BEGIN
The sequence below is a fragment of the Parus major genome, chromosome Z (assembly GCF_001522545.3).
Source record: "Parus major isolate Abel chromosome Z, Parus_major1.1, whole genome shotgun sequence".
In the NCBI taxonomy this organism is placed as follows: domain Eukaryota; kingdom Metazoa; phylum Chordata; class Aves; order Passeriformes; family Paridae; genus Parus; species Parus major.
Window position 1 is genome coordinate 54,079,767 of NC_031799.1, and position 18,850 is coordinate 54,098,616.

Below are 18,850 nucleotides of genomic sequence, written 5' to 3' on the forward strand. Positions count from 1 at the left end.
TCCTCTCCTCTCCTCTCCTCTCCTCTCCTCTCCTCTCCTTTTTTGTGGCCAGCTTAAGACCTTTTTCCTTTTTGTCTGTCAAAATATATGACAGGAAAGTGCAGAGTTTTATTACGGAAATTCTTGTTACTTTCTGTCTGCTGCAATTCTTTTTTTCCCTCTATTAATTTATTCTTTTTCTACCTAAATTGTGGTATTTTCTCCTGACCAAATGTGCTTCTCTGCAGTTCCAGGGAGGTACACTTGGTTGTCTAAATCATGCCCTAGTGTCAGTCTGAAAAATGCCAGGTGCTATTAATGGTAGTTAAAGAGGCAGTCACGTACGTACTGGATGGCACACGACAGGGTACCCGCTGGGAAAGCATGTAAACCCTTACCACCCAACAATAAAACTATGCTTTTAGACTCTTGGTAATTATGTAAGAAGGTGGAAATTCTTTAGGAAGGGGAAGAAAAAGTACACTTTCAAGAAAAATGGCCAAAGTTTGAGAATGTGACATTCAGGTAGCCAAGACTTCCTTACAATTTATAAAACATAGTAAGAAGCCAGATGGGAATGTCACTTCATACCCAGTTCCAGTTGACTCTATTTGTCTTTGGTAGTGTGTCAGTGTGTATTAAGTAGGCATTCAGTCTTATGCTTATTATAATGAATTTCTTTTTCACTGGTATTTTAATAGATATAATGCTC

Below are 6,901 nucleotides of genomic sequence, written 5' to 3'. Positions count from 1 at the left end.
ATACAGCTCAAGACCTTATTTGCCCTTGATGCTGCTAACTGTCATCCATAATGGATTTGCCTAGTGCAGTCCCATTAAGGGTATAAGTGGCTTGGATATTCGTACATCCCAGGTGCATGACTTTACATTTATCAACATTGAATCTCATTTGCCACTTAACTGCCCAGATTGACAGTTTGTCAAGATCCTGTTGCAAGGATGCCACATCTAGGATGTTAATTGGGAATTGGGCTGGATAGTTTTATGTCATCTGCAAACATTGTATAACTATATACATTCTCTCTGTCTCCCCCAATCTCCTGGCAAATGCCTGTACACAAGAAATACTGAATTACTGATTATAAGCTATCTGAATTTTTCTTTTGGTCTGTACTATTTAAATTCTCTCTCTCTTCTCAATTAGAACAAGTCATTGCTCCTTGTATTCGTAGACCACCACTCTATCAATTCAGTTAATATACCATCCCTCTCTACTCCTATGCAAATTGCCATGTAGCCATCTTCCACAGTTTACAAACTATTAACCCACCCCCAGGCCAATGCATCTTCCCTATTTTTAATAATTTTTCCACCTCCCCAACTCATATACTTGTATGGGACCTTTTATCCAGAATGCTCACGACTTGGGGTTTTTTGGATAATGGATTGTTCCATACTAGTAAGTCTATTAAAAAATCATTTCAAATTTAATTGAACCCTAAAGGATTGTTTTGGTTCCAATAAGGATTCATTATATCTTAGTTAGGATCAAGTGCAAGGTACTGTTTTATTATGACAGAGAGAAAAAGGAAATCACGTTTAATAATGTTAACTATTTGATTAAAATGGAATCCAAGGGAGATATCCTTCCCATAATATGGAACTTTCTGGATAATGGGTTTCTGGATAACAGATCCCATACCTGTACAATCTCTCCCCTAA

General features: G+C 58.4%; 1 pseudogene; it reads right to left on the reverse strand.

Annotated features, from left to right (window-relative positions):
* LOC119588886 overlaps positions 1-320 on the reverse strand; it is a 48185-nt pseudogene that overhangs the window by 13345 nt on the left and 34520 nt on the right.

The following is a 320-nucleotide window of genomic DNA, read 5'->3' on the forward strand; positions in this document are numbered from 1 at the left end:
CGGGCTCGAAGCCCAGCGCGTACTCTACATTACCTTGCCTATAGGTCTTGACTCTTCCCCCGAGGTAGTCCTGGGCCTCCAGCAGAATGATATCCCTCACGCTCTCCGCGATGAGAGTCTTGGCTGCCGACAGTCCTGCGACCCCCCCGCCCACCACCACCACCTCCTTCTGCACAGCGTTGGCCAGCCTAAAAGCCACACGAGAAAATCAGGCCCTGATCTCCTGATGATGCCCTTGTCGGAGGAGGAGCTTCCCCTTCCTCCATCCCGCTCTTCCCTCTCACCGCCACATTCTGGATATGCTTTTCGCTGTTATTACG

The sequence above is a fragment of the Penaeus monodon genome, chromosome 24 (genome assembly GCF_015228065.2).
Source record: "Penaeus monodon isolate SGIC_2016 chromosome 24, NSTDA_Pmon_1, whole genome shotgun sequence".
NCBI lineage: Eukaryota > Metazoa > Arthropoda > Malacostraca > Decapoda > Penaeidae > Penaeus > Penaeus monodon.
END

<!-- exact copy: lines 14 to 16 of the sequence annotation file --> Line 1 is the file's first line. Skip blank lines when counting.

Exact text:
The sequence above is a fragment of the Penaeus monodon genome, chromosome 24 (genome assembly GCF_015228065.2).
Source record: "Penaeus monodon isolate SGIC_2016 chromosome 24, NSTDA_Pmon_1, whole genome shotgun sequence".
NCBI lineage: Eukaryota > Metazoa > Arthropoda > Malacostraca > Decapoda > Penaeidae > Penaeus > Penaeus monodon.